If you’ve been living in Singapore for a while, you’ll know that food and drink trends are much a part of our culture. Before you realise, they’re creeping their way into our bowls and we’re booking a slot for next month’s celebrity chef four-hands dinner and binging on avocado anything. Let’s face it – we’re all implicated somehow, so we might as well go with the flow and nom our way through the year. Here are 8 ways we’ll probably be eating and drinking in 2018.
The rise of private dining
Can you get quality food without going to a restaurant? And we don’t mean takeout. This year, make your way straight to the source: the home of the chefs themselves, for a unique cooking experience that’s often less expensive than a full-fledged meal at a physical restaurant. One of the earlier players in the local private dining scene is Lynnette’s Kitchen – run by acclaimed violinist Lynnette Seah – as well as Angeline Neo’s The Modern Bibik, as they offer ever-changing menus that are much more intimate than those of commercial businesses. Most recently, the celebrity Mod-Sin chef Shen Tan launched Ownself Make Chef in her three-room HDB flat in Commonwealth.
More steakhouses and grills
Steakhouses and grills are aplenty in Singapore, and that’s not about to change anytime soon. Just the last couple of months saw the opening of Wolfgang’s Steakhouse at Robertson Quay, WAKANUI Grill Dining in the city centre, as well as Andaz Singapore’s premium steakhouse, 665°F, which boasts a premium Pira charcoal oven. New this year is Origin Grill & Bar at Shangri-La Hotel Singapore and the relaunched Bistecca, along with more unorthodox cuts of beef (it’s not just your ribeye or filet mignon anymore) and heritage-breed meats. Think special snow-aged full blood wagyu beef and more.
Local, Asian-inspired menus
#golocal is all the rage, as restaurants take a slant towards local produce and Asian ingredients, rather than banking on just one or two token ethnic dishes. While restaurants like Morsels and Ding Dong have based their menus on Singaporean flavours from the very beginning, more chefs are observing the popularity of global, and in particular, Asian flavours. In 2017, award-winning La Ventana on Dempsey Hill dropped its classic Spanish menu for a tasting menu approach that combines Spanish techniques with Southeast Asian ingredients, while Open Farm Community and The Summerhouse also adopted local produce and cuisine in their menus.
It used to be that after dinner, you’d have to make your way to a bar somewhere else for drinks. But as restaurants take over neighbouring spaces to add in a bar programme (think Aloha Poké’s Tiki Bar) and more dedicated restaurant-bars (Atlas, MONTI, Publico) opening up, guests can get the full package, or stop by for a drink without committing to a full meal. This month witnesses the opening of one Michelin-starred Meta’s Kimme, an intimate restaurant that pairs modern Japanese- and Korean-influenced dishes with a concise list of cocktails, while Caffe Fernet (from the folks behind Jigger & Pony, Sugarhall and Gibson) will open in February with a cosmopolitan take on Italian fare and cocktails.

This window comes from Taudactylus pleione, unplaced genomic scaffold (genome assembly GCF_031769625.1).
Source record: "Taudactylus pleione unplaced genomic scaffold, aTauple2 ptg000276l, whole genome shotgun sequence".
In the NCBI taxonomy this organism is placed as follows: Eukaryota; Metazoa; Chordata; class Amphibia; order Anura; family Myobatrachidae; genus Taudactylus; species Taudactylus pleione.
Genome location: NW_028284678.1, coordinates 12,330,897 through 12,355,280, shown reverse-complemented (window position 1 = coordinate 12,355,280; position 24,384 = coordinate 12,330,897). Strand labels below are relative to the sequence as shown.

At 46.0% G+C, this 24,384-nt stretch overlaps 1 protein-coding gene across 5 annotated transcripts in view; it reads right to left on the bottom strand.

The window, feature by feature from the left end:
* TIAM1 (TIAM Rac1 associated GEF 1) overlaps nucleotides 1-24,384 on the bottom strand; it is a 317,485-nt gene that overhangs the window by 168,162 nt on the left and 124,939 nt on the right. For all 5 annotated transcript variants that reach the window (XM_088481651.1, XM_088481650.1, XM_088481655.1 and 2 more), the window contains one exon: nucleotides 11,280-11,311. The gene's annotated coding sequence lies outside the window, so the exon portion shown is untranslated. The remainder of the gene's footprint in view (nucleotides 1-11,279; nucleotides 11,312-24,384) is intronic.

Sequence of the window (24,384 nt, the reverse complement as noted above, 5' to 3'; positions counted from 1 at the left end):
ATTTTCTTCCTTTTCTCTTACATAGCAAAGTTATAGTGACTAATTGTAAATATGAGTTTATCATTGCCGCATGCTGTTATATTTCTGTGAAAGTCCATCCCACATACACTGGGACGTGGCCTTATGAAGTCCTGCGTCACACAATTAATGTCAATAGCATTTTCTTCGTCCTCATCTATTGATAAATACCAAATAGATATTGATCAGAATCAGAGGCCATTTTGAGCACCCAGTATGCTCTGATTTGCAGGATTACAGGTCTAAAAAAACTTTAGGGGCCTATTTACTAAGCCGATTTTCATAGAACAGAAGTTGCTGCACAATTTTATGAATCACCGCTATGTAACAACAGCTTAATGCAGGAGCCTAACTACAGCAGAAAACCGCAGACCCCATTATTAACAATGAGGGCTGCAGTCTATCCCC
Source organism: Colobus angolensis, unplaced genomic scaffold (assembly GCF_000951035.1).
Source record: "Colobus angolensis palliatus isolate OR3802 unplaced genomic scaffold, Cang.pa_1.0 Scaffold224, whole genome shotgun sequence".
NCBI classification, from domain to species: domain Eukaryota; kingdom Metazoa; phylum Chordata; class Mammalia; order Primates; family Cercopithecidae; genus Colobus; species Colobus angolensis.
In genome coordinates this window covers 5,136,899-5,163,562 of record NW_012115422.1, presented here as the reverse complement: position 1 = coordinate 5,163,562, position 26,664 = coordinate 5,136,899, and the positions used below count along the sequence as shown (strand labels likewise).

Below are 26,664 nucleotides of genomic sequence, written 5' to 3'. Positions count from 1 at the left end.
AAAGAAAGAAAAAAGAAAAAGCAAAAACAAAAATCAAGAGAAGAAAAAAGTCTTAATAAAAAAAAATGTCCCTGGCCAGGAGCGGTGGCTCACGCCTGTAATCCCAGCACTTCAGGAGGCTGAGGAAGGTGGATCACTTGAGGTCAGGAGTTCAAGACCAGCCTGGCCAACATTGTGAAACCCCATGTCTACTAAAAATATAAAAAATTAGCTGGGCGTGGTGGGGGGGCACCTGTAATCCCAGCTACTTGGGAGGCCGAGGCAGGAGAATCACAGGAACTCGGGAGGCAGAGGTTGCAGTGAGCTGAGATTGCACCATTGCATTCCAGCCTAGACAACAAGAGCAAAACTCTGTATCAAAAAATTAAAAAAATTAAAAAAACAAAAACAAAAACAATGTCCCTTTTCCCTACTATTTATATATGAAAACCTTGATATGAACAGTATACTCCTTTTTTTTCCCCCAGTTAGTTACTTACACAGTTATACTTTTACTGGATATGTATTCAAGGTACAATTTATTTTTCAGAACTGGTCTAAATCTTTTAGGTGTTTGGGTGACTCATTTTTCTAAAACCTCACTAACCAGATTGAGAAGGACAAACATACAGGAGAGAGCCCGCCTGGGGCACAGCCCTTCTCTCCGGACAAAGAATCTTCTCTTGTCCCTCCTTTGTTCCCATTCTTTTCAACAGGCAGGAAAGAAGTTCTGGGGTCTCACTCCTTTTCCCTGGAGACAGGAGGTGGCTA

With the launch of Deliveroo Editions last year, we’re expecting 2018 to see more food business running delivery-only kitchens. One example is VIOS by Blu Kouzina, a branch-off from the popular Greek restaurant specialising in whole grain bowls, as well as New Ubin Seafood and Muchachos, all of which have allocated staff to the pop-up kitchen. The takeaway concept in Katong is a first on the island, and expands the range of food available for customers living in heartland neighbourhoods. Will UberEATS launch a similar model? Only time will tell.
Drinks are drinks, and food is food, right? Well, no. The lines between mixology and the culinary arts are blurring as bartenders employ cooking techniques and kitchen ingredients to heighten their cocktails. Recently at National Gallery’s Smoke & Mirrors, Head Bartender Yugnes launched a menu that sees an aperitif of white port, raw honey, and apricot brandy served with a milk meringue, as well as another that employs grated coconut and sous vide potato strips. Similarly, Joe Schofield and Ryan Clift of the award-winning Tippling Club also introduced a series of 12 edible cocktails with a twist – each concoction is represented in a gummy infused with an assortment of flavours and scents.
Local craft breweries
We all know Red Dot Microbrewery and Archipelago Brewery, but those are the old guards of Singapore’s craft beer scene. In the last few years, we’ve seen an influx of new ones, including Starker Fresh Beer, 1925 Brewing, and Little Island Brewing Co. Even more recently in 2017, Brewlander & Co. (co-owned by television host Allan Wu and former radio DJ Daniel Ong) launched to much acclaim with its five outstanding beers, which you will find at various craft beer bars such as Freehouse and Thirsty.
Knowing the Singapore crowd, we will likely see more of these this year. Want to customise your own craft beer? The new online booze service Trouble Brewing saves you the hassle of making your own brew by letting you choose your own bespoke style.
Artisanal coffee in hawker centres
Remember the time when cafes were all the rage, with one or more popping up around the island every week? As many of them meet a slow demise – presumably due to high rental and well, substandard offerings – we see several stalls serving up artisanal espresso-based coffees (as compared to the usual kopi) in various hawker centres. The one-month-old Hangar Coffee Express at Maxwell Food Centre serves up flat whites and lattes among others at a mere $4, while Coffee Break at Amoy Street Food Centre offers sock-brewed espresso drinks with premium beans at similar prices. There’s no WiFi, but hey, the coffee’s good.
Top Image: Open Farm Community